An s-Plane to z-Plane Mapping Example

Rick LyonsSeptember 24, 20167 comments

While surfing around the Internet recently I encountered the 's-plane to z-plane mapping' diagram shown in Figure 1. At first I thought the diagram was neat because it's a good example of the old English idiom: "A picture is worth a thousand words." However, as I continued to look at Figure 1 I began to detect what I believe are errors in the diagram.

Reader, please take a few moments to see if you detect any errors in Figure 1.

This article is available in PDF format for easy printing

            Figure 1: One (incorrect) Internet 's-plane to z-plane
                           mapping' diagram.

I have drawn what I think is a corrected version of Figure 1. Given the various loci of points in Figure 1's s-plane, my version of a correct 's-plane to z-plane mapping' diagram shown in Figure 2.

           Figure 2: Corrected 's-plane to z-plane mapping' diagram.

Hopefully me Figure 2 is worth 1001 words. If there are any errors in that figure I hope a perceptive reader lets me know.

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Comment by Tim WescottSeptember 23, 2016
Just eyeballing things -- aren't you both wrong on the constant damping factor line? The angle of departure from z = 1 should be the same as the angle of departure from s = 0. In fact, for any exact mapping -- and therefore any decent approximate mapping -- the behavior of the poles close to z = 1 should just be a scaled and offset version of the behavior of the poles close to s = 0.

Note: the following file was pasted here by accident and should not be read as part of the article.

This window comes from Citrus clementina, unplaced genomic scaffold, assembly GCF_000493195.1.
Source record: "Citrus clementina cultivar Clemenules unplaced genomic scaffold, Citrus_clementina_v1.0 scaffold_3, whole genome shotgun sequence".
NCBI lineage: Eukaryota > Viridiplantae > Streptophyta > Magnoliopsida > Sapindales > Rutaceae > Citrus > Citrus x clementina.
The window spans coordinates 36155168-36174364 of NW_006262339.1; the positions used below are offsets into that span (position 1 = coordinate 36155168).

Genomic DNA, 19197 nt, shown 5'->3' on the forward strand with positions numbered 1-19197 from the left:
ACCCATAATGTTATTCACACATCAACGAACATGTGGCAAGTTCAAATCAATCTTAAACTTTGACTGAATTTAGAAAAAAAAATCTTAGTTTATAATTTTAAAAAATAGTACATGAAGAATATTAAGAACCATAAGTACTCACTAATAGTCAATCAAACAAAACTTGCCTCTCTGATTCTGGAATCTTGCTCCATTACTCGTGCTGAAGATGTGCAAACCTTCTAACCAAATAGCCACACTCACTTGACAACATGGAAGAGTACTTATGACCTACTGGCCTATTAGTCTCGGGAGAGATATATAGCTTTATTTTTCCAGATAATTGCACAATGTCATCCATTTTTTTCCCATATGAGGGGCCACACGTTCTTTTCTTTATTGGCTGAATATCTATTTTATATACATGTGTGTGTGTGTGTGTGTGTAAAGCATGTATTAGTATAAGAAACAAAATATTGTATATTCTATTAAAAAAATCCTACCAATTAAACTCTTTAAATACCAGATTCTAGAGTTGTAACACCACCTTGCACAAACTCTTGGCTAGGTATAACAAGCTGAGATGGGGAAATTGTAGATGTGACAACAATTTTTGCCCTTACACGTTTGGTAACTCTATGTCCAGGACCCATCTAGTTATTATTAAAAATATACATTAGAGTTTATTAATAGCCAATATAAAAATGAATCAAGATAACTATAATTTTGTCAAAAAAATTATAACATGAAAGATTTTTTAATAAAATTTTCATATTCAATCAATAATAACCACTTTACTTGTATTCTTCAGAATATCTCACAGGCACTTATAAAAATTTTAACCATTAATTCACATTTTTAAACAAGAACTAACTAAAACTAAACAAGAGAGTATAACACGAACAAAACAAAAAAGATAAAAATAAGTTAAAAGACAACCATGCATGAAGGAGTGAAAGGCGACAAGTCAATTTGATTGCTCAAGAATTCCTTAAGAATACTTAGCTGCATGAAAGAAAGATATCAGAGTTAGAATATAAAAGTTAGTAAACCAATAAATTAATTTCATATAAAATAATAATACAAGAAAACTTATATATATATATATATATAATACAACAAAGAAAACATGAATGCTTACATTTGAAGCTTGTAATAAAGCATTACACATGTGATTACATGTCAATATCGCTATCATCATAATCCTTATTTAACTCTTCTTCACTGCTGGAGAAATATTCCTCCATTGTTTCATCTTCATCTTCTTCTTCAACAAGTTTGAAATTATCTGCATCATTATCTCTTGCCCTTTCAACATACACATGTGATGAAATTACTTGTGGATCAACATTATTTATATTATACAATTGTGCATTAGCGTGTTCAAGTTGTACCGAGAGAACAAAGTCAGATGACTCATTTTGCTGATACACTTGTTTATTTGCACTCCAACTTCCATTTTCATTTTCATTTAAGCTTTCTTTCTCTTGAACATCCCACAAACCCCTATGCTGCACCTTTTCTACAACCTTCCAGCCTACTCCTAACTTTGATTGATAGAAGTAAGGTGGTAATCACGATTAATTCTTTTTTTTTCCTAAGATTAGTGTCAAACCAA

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Comment by Rick LyonsSeptember 23, 2016
You are mistaken. The constant damping factor locus of points (circular light purple curve) on the z-plane is correct. That line starts at a frequency of zero and the frequency increases in the negative-frequency direction. As the frequency goes more and more negative the line's magnitude (e^-0.5) does not change.

Your phrase " The angle of departure from z = 1" makes no sense to me because the constant damping factor locus of points (circular light purple curve) on the z-plane does NOT intersect the z = 1 point.
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Comment by yatesSeptember 28, 2016
Tim, I agree with Rick on the constant damping factor line.
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Comment by yatesSeptember 28, 2016
Rick, are you sure the mapping the original diagram used was z = e^S and not z = e^S* (conjugate)? You didn't provide a reference to the original diagram so I can't check.

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Comment by Rick LyonsOctober 2, 2016
Hi Randy. OK, I'm back at my office. I double checked the web page that presented the original mapping diagram. That original mapping diagram was indeed based on the definition z = e^s.
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Comment by Rick LyonsSeptember 28, 2016
Hi Randy. I'm away from my office for a few days. I can't remember the reference off the top of my head, but I'll get back to you regarding your question.
[ - ]
Comment by sdohertyDecember 2, 2020

Great diagram. I teach a course in digital control and students tend to struggle with s to z-plane mapping. Picture definitely worth 100 words. Especially like the units of the jw in terms of pi which seems more understandable that units of ws. Thanks for sharing

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